Religion is a hard word to define. It seems easy, until you actually try to do it. Consider the challenges faced in the US right now regarding what should be a "protected" religious belief, versus what is a "belief" from a sham religion.
Dictionary.com provides a definition I like:
a set of beliefs concerning the cause, nature, and purpose of the
universe, especially when considered as the creation of a superhuman
agency or agencies, usually involving devotional and ritual
observances, and often containing a moral code governing the conduct
of human affairs.
Breaking this down:
- "A set of beliefs concerning the cause, nature, and purpose of the universe"
- Religions answer the tough questions about existence
- "especially when considered as the creation of a superhuman agency or agencies"
- Agency is a very particular word, implying entities which have "freewill" and can act on the universe around us
- "usually involving devotional and ritual observances"
- Doing things "because the religion says so" and "to demonstrate to others our beliefs"
- "and often containing a moral code governing the conduct of human affairs"
- Moral codes provide definition to "good" and "bad"
The creation of moral codes seems to be one of the sticking points. In fact, expanding the topic even larger than morality, religion seems to be one of the single most effective tools humanity has invented and/or been given by a deity. Methods of teaching soft skills such as "kindness" are often handled through religious channels because they're good at it.
However, I would like to focus on the first two points. It is human nature to wonder about the universe around them, and in fact, the more successful we are at building models of how nature works. Cultures that do not build models of the universe get overridden by those who do. Once you have a model of how the universe works, it is very difficult not to begin picking up the other traits of a religion.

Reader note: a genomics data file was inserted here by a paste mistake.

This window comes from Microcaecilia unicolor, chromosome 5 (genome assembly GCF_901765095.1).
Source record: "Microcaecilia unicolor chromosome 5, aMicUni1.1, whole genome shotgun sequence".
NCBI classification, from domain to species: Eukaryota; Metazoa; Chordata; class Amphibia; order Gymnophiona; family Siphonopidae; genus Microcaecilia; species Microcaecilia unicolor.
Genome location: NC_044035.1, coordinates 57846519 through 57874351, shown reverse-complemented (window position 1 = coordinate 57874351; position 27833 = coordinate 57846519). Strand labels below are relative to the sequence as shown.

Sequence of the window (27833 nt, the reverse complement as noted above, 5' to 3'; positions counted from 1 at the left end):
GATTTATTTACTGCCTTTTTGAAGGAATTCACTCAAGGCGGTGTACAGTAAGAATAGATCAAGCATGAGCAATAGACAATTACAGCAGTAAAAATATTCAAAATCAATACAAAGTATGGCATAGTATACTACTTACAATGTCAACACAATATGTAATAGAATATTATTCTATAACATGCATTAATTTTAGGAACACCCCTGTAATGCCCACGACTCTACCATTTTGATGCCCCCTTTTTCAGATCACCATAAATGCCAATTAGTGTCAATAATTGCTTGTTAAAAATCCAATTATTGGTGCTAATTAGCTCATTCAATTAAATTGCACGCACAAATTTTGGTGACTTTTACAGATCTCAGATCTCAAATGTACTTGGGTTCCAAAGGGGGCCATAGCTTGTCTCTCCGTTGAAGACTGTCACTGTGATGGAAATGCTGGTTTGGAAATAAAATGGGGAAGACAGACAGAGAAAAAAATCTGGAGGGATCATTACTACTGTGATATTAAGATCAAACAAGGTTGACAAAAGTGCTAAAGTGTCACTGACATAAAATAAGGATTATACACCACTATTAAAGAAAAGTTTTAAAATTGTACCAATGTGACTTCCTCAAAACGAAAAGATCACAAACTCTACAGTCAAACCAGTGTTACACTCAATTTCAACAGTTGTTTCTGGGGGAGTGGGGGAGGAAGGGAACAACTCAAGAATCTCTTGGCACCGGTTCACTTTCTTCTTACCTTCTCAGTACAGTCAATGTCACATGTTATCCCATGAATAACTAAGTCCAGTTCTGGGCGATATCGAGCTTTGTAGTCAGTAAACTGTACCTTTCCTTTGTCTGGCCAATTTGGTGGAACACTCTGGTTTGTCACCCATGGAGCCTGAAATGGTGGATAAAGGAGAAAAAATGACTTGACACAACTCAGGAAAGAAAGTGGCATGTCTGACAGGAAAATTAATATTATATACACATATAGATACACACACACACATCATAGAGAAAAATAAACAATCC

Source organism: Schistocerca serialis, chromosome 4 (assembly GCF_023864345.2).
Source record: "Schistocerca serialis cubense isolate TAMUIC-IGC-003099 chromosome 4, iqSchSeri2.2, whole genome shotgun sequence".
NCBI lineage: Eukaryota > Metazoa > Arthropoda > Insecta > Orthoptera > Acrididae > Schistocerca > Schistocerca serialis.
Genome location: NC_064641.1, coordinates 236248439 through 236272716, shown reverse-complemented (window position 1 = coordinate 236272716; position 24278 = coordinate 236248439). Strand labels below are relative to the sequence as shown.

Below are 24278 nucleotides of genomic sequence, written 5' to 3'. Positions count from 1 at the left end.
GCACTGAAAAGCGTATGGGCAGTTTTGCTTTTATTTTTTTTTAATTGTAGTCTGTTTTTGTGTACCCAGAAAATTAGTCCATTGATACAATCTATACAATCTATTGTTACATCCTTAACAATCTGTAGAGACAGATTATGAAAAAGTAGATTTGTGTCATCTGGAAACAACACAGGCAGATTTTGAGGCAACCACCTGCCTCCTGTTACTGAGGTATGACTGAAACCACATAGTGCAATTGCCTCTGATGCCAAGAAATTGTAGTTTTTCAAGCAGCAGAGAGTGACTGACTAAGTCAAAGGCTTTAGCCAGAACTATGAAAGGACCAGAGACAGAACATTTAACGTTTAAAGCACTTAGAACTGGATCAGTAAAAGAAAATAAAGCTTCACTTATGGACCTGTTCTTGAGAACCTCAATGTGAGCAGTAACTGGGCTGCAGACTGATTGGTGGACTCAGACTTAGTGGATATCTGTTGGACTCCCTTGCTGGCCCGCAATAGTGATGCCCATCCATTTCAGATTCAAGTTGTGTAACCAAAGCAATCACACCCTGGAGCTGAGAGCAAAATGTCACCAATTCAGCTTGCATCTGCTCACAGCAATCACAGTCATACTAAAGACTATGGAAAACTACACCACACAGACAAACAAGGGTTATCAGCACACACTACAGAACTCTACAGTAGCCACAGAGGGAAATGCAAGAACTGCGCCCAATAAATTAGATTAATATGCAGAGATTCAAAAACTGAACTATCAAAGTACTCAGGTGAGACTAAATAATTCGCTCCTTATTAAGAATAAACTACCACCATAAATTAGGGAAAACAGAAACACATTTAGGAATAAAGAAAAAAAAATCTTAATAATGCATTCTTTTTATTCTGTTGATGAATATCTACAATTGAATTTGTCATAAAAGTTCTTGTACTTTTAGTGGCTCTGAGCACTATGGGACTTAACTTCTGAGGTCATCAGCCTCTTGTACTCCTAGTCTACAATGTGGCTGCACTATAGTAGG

Consider science. Science is often considered to be the alternative to religion. It explains much of the cause, nature, and purpose of the universe (though not all!), just like a religion. However, unlike religion, science does not include any superhuman agency... at least at first glance. Listen in on the musings of two Quantum Physics professors bantering back and forth, and you start to pick up words of agency used to describe quantum scale particles (these words are a side effect of our inability to see nor change some quantum values in tandem). Likewise, you will hear science weigh in on "when life begins," which is heavily entwined with human agency, and it is very difficult to go too far down that road before you wonder about superhuman agencies, such as those of mob mentalities and nations. These issues rapidly produce a moral code of their own!
The last step towards science meeting that definition would be the presence of devotional rituals. Consider the repetative practice at the scientific method in school or the act of blind faith of landing in a foreign city with nothing but a GPS and the internet (or perhaps even the blind faith of getting on an airplane in the first place). These may not qualify as rituals in your own lexicon, but you have to admit that they are on a slippery slope.
And if society's alternative to religion looks this much like a religion, that suggests that it would be remarkably difficult to handle the development of an early society without accidentally treading on it. In fact, I think it would be tricky to accomplish, even if you started the society with the expressed intent of sidestepping this particular definition of religion. Things just happen, especially when they are beneficial.